France Is Clearing Out the ‘Jungle’ in Calais, But What Comes Next?

It will take long-term solutions after the camp is shut down to rehouse many of the thousands of people who lived there.

CALAIS, FRANCE - OCTOBER 24: A migrant throws a wooden crate on to a bonfire at the Jungle migrant camp on October 24, 2016 in Calais, France. French authorities have begun to clear the estimated 7000 people from the Calais Jungle migrant and refugee camp ahead of its demolition. (Photo by Jack Taylor/Getty Images)
CALAIS, FRANCE - OCTOBER 24: A migrant throws a wooden crate on to a bonfire at the Jungle migrant camp on October 24, 2016 in Calais, France. French authorities have begun to clear the estimated 7000 people from the Calais Jungle migrant and refugee camp ahead of its demolition. (Photo by Jack Taylor/Getty Images)
CALAIS, FRANCE - OCTOBER 24: A migrant throws a wooden crate on to a bonfire at the Jungle migrant camp on October 24, 2016 in Calais, France. French authorities have begun to clear the estimated 7000 people from the Calais Jungle migrant and refugee camp ahead of its demolition. (Photo by Jack Taylor/Getty Images)

Last February, the French government began destroying part of the the “Jungle,” a sprawling migrant camp set up in the northern town of Calais. Thousands of asylum-seekers had gathered there in hopes they would find their way into Britain by way of the English Channel tunnel. Many tried to sneak in by hiding on trucks lined up to enter the tunnel, causing traffic jams that backed up for miles and prompting backlash from both countries’ far-right parties who said the masses of displaced were a security threat to both Britain and France.

The partial destruction last February caused riots at the camp, and police responded by spraying asylum-seekers with tear gas while they watched their makeshift homes burn to the ground.

So the second time France decided to go about shutting down the camp, which has grown to house some 7,000 people from around the world, authorities tried to be more organized. On Monday, some 3,000 of the camp residents lined up to be sorted onto buses that will disperse them to 451 different migration centers across the country. Others will be dispersed over the course of this week.

Last February, the French government began destroying part of the the “Jungle,” a sprawling migrant camp set up in the northern town of Calais. Thousands of asylum-seekers had gathered there in hopes they would find their way into Britain by way of the English Channel tunnel. Many tried to sneak in by hiding on trucks lined up to enter the tunnel, causing traffic jams that backed up for miles and prompting backlash from both countries’ far-right parties who said the masses of displaced were a security threat to both Britain and France.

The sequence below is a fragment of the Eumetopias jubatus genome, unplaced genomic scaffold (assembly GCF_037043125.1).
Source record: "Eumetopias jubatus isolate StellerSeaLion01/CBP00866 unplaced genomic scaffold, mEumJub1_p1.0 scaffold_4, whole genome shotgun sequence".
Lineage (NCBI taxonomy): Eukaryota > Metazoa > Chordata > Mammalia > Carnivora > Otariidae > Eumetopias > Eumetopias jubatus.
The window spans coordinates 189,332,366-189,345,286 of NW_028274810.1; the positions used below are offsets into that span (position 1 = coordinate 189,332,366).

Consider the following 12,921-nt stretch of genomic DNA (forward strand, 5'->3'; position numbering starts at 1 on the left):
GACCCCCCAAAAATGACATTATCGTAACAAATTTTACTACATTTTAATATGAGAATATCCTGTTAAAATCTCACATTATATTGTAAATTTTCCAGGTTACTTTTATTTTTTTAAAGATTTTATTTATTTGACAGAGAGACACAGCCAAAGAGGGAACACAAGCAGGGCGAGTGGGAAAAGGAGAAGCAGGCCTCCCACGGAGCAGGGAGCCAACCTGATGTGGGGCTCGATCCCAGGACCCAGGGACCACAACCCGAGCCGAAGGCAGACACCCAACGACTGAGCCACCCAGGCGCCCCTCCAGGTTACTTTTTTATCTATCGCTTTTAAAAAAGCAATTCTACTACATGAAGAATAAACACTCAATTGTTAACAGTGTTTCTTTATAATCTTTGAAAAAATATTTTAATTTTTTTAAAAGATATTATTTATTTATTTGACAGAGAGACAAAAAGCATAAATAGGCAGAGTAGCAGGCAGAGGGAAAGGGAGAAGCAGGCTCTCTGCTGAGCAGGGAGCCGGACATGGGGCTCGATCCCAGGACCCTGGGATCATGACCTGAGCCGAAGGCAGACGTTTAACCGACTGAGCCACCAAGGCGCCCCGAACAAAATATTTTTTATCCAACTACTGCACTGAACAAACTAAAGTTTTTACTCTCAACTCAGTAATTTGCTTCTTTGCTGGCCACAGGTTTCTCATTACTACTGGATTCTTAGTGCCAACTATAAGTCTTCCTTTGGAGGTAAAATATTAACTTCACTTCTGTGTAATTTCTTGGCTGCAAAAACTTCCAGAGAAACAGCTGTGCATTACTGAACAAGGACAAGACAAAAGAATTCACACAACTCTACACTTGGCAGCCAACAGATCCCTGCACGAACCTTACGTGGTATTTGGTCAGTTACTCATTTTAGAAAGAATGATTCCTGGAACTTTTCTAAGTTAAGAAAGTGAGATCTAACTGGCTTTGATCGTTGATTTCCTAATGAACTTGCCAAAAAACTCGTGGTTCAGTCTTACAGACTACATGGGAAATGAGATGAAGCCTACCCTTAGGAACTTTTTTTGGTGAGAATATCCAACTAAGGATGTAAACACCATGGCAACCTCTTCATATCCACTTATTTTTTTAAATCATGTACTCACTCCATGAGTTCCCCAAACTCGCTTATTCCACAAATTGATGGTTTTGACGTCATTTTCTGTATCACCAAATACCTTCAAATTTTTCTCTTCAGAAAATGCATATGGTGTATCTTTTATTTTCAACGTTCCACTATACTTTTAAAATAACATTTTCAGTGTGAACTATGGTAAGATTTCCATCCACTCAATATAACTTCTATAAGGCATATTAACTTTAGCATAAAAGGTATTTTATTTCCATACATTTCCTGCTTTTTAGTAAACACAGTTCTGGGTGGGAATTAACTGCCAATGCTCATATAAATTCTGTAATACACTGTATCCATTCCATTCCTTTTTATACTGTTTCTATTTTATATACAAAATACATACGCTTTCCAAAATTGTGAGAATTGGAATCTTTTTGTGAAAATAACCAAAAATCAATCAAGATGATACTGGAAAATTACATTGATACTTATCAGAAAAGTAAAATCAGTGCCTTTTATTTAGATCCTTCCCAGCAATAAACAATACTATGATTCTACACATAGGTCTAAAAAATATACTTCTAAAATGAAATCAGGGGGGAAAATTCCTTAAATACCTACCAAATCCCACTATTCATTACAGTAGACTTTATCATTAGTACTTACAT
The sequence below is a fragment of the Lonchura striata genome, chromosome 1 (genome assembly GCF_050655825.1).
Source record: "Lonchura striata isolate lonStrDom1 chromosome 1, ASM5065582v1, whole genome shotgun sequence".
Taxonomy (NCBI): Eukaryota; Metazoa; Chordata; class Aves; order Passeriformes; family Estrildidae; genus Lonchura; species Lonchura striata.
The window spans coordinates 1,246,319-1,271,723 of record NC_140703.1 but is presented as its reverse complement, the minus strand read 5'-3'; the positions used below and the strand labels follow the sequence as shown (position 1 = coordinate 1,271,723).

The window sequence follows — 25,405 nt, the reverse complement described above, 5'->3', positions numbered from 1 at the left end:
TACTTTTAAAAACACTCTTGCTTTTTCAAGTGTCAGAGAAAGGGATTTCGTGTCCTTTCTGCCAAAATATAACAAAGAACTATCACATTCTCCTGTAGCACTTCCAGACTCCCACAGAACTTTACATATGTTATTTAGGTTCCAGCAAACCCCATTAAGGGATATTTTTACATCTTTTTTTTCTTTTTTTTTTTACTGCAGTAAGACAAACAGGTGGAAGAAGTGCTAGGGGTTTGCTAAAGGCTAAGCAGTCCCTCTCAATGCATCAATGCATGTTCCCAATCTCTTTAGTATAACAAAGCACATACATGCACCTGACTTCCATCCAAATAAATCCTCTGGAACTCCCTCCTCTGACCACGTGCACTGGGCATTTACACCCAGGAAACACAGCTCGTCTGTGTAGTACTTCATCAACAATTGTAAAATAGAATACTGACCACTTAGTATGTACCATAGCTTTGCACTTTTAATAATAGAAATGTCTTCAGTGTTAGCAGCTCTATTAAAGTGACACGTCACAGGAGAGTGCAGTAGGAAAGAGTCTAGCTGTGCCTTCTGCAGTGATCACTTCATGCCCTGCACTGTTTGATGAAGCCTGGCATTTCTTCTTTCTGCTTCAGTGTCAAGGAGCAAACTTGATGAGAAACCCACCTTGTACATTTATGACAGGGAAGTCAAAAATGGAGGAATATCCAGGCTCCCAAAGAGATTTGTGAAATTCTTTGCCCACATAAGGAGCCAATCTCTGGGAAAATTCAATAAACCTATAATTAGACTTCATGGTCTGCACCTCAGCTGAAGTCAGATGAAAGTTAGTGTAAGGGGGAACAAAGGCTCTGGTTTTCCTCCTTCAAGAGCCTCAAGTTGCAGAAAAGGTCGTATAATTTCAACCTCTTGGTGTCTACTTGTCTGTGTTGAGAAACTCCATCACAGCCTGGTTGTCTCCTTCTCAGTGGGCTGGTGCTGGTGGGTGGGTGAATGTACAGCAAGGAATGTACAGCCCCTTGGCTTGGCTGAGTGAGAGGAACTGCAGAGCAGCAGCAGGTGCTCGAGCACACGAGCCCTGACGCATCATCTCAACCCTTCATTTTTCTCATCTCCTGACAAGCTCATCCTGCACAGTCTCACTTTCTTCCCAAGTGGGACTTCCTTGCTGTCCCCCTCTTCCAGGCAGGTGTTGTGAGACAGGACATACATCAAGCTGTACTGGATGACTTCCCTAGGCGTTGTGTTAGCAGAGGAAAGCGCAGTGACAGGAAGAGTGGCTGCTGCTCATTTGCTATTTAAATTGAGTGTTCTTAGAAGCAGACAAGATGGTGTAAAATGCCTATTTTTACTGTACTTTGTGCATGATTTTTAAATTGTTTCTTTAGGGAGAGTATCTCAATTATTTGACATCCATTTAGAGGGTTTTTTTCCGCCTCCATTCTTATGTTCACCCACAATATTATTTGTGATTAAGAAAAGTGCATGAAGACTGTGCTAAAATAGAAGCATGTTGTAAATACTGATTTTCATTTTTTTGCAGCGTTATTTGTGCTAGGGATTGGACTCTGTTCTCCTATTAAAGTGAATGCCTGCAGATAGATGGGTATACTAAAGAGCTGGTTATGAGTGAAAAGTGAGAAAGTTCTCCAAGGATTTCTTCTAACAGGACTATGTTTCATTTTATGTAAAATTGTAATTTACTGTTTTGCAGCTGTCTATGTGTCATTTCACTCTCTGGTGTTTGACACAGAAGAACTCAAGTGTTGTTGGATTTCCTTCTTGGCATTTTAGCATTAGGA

The partial destruction last February caused riots at the camp, and police responded by spraying asylum-seekers with tear gas while they watched their makeshift homes burn to the ground.

So the second time France decided to go about shutting down the camp, which has grown to house some 7,000 people from around the world, authorities tried to be more organized. On Monday, some 3,000 of the camp residents lined up to be sorted onto buses that will disperse them to 451 different migration centers across the country. Others will be dispersed over the course of this week.

Leonard Doyle, a spokesman for the International Organization for Migration, told Foreign Policy in a phone call on Monday that this effort is “certainly more determined,” but warned against seeing this round of clearing out as the end of the Calais camp.  

“Whether it’s final can be a rash thing to say given that these things have a habit of just coming back when they least want them to,” Doyle said.

The largest concern for organizations like IOM is the number of unaccompanied minors included in the overall headcount. The camp has housed around 1,300 unaccompanied minors, some of whom were relocated to the United Kingdom last week, where they joined family members living there who they had been trying to reach when they first arrived in Calais.

But there are many more vulnerable youngsters left to be sorted. “1,300 unaccompanied minors, that’s a really scary number,” Doyle said.

For adults, there is now a long road ahead to try to seek asylum in either the EU or Britain. The French government tried to tell those being forced out of the camp that moving elsewhere will actually make that process easier.

“The immense majority of migrants present at Calais are eligible for international protection,” the French Interior Ministry said in a statement about the camp’s closure. It also said that moving out of squalor in Calais will allow former residents to “serenely envisage a request for asylum in France.”

Doyle commended the more organized effort to shut down the camp, which was in such poor conditions that it made the risk of health problems and human trafficking even higher. But he said said there’s “no doubt” that there are shortcomings in the French plan for the thousands of migrants they’re moving this week, including a more solid long-term plan that will help relocate people permanently instead of moving them from one place to another. That solution, is key, he said, because the informal camp in Calais is “part of a wider phenomenon.”

“The ‘Jungle’ is one place but it could pop up anywhere,” he said.

Photo credit: Jack Taylor/Getty Images

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